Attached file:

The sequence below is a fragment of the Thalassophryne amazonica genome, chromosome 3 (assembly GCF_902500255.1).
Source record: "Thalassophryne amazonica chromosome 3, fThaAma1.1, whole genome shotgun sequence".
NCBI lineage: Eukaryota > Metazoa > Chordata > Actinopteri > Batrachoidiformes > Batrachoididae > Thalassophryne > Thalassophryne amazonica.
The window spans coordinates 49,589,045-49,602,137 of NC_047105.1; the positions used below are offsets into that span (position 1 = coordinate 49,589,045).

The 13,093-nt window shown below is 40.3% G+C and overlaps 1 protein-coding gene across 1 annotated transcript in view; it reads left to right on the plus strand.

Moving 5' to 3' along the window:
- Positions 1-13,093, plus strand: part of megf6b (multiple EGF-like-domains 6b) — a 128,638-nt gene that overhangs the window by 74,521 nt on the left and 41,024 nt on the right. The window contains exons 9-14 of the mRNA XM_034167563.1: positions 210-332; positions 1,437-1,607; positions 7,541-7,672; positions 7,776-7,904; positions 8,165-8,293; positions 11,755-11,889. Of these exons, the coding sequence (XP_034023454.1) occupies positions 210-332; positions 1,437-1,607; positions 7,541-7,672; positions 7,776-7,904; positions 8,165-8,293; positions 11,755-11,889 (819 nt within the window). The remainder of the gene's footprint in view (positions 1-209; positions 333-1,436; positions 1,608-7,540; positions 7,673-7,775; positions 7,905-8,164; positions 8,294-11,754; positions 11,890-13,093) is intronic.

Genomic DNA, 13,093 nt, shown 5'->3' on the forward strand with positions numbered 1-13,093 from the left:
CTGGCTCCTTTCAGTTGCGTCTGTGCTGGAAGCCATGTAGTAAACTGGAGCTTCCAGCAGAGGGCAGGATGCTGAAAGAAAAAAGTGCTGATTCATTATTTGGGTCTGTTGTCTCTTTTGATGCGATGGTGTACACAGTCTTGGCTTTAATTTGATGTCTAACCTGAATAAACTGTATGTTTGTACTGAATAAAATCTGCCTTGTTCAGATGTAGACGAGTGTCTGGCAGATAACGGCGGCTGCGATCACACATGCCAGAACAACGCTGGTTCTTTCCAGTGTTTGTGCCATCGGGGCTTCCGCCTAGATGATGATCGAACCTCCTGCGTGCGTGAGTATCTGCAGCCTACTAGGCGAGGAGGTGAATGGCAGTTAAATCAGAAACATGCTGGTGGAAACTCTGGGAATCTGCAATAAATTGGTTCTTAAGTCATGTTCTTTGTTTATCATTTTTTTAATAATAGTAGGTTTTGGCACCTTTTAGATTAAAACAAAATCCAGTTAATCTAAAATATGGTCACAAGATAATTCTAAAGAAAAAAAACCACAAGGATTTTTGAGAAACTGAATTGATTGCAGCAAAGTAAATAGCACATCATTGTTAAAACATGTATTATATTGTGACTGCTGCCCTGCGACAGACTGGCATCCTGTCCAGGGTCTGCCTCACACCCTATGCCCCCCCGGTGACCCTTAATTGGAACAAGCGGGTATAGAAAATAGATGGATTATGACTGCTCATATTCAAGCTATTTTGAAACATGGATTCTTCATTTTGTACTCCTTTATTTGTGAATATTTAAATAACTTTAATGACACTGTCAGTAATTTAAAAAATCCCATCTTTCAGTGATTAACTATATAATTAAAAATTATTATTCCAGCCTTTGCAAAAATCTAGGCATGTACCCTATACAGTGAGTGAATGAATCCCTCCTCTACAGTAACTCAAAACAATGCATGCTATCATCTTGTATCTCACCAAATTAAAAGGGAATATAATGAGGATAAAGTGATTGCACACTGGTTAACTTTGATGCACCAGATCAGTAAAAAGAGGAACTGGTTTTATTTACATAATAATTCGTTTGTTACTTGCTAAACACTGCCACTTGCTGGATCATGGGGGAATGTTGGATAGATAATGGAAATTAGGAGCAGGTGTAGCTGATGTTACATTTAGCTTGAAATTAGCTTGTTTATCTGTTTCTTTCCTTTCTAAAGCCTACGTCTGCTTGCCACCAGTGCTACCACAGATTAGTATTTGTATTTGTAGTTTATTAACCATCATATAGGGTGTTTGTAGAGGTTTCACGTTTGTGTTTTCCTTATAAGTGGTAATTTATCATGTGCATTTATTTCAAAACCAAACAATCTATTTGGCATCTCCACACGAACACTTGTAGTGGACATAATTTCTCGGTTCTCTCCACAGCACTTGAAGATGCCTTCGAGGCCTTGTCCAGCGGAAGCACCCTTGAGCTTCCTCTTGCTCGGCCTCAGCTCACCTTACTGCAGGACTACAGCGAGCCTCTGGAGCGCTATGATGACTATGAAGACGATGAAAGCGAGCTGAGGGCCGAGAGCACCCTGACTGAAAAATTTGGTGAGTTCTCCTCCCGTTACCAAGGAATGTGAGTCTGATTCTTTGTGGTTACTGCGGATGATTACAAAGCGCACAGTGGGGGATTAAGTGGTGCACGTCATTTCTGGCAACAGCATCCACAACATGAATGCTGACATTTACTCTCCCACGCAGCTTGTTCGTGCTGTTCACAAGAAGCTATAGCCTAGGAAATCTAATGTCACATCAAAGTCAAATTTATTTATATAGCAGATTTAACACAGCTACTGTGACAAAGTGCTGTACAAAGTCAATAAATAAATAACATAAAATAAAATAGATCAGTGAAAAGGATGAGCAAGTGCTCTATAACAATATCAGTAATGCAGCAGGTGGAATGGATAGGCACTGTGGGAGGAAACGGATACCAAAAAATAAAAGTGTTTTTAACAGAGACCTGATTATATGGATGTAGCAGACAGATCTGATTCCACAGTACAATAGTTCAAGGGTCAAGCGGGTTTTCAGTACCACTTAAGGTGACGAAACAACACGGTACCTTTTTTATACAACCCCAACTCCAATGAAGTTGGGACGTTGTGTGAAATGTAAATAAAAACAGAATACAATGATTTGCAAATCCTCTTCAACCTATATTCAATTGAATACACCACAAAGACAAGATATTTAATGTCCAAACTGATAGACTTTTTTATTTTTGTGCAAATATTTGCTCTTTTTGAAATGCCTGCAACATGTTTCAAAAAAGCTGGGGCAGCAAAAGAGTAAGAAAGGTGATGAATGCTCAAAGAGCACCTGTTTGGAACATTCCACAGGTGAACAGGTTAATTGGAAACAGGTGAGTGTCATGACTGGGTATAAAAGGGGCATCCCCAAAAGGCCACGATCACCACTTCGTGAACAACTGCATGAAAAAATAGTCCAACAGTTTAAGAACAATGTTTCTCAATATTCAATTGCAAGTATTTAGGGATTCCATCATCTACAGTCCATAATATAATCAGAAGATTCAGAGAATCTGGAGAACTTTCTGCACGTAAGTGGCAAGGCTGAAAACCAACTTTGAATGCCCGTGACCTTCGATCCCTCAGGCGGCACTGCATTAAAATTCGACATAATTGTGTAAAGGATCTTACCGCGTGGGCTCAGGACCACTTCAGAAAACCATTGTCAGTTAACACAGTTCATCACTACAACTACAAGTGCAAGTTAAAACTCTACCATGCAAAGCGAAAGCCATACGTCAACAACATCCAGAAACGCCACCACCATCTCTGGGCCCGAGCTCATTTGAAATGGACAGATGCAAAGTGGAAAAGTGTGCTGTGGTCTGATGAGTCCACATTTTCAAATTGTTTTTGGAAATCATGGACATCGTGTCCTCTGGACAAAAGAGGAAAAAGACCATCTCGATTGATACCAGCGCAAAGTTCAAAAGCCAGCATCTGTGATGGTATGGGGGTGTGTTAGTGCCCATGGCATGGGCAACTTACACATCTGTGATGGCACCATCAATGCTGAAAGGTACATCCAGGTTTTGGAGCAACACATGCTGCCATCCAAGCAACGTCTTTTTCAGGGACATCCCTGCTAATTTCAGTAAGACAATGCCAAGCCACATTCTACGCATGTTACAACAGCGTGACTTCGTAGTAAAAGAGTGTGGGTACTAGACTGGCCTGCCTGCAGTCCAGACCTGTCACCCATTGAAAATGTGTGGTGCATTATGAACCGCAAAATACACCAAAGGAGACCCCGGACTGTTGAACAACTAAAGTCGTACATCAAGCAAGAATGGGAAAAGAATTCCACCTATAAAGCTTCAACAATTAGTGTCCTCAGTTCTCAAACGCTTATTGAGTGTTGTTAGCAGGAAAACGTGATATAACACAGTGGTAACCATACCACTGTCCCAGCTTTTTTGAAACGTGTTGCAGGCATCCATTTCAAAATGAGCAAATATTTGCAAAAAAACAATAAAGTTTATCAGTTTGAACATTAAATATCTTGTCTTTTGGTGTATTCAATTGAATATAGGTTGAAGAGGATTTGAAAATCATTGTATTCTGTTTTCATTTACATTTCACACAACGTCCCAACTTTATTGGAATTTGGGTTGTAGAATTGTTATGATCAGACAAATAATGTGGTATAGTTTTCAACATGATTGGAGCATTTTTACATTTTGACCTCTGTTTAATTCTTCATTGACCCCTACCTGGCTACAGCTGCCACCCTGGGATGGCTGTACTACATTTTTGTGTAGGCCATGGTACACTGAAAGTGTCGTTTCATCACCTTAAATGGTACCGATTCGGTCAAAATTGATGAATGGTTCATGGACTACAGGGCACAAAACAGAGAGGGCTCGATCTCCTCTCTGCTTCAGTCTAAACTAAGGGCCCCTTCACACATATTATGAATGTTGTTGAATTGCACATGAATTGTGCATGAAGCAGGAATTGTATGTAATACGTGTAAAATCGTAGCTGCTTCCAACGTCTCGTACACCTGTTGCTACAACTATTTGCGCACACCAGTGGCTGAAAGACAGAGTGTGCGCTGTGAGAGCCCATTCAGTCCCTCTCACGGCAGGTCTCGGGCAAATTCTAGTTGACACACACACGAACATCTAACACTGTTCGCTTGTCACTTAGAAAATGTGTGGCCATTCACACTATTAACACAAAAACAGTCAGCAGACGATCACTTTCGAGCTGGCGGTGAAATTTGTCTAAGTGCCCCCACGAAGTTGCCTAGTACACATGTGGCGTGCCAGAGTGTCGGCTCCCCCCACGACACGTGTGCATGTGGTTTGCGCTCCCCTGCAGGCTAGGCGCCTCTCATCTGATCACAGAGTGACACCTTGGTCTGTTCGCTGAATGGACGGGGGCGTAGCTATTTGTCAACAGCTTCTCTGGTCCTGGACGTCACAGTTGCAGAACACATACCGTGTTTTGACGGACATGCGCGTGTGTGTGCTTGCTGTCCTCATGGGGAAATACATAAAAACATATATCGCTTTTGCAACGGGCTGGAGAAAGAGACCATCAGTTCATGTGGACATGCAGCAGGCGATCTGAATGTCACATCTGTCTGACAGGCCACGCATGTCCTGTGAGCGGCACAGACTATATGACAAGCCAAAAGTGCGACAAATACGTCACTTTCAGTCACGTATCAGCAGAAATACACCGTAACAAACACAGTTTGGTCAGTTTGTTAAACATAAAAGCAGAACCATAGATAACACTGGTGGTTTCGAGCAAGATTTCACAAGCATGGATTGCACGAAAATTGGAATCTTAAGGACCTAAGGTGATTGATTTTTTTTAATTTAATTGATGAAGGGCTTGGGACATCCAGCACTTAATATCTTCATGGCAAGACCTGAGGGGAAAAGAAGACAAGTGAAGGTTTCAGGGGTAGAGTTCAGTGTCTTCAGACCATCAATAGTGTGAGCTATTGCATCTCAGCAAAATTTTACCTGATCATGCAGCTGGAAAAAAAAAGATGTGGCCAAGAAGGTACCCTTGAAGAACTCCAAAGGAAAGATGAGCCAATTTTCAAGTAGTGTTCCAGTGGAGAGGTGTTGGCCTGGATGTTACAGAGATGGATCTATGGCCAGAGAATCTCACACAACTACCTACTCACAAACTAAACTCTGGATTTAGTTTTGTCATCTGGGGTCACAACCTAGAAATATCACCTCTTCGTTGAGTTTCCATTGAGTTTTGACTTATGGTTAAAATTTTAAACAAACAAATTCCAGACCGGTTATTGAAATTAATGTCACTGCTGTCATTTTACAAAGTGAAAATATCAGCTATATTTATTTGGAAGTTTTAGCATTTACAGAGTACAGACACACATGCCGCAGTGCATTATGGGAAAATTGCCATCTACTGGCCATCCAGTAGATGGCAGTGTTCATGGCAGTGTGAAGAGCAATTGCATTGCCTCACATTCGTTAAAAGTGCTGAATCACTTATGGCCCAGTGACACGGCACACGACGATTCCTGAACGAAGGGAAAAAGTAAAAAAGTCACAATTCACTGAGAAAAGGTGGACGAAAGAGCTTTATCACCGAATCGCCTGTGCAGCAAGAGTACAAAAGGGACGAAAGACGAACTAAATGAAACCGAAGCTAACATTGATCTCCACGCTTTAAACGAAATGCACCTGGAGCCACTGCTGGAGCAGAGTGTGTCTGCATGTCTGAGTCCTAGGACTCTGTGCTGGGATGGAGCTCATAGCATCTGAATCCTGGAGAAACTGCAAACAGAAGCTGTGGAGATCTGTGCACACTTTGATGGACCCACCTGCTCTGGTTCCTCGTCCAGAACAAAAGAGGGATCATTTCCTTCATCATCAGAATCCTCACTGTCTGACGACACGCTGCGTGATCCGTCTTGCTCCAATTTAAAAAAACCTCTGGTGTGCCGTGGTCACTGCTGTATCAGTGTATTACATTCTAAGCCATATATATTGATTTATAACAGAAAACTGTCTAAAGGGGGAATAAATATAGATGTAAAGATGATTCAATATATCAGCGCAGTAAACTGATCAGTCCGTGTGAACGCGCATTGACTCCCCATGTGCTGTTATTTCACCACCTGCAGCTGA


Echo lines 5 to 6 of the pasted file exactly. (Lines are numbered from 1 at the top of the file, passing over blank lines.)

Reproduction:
The 13,093-nt window shown below is 40.3% G+C and overlaps 1 protein-coding gene across 1 annotated transcript in view; it reads left to right on the plus strand.

Moving 5' to 3' along the window: